HelpA final selection is to link to fairly comprehensive Help files that explain each feature of the app. I found this useful when working through the features and one or two of my problems were resolved here.
Live ModeThe use of the text is controlled by the Live functions. The button to switch to these is adjacent to the Edit button at the bottom of the screen. When Live is used there are three main functions shown: Siri, Record and Autoscroll.
CommentsPublic Speaking Teleprompter Presenter Audio/Video works on several levels, over and above its developed intention as an app to assist those making speeches or using a teleprompter. It will also be useful as an aide to rehearsal (speeches or presentations), either using Siri or running through the text oneself. In a similar vein, this could also help learners of a second language, either by copying in a text, or by typing in content.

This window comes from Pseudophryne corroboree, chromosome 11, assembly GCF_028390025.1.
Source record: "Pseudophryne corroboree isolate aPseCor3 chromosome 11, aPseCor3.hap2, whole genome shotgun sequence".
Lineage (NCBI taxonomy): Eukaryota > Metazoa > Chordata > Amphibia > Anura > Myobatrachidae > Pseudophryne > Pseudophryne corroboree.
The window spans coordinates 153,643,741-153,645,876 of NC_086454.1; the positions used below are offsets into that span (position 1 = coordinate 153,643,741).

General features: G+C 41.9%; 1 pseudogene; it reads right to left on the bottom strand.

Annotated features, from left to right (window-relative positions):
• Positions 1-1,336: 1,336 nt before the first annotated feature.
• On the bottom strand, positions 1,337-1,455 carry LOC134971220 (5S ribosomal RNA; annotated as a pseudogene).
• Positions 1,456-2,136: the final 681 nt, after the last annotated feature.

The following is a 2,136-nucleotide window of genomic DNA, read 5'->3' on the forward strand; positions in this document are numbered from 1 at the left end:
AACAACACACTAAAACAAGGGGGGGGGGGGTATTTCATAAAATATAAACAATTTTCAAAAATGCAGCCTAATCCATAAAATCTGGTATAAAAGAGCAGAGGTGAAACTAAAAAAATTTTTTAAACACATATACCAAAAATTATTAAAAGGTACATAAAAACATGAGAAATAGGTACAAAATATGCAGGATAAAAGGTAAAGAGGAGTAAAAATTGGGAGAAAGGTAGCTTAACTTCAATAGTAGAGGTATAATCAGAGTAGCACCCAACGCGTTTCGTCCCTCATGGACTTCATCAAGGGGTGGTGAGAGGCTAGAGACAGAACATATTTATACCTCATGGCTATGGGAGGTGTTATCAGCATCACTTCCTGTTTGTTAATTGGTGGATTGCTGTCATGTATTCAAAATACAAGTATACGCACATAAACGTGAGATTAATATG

The speeches included with the app may be more or less useful, depending on the way the app is to be used. The selection of texts is subjective: there are others I would have included, some I would have excluded, but a developer has to start somewhere if such content is to be provided, and I can easily find other speeches online or write my own.
Although the app works on the iPhone I did most of my examination on an iPad Pro (12.9") and an iPad Air 2. The use on the iPhone is limited because of screen size, although it can certainly be used for input of text and rehearsal.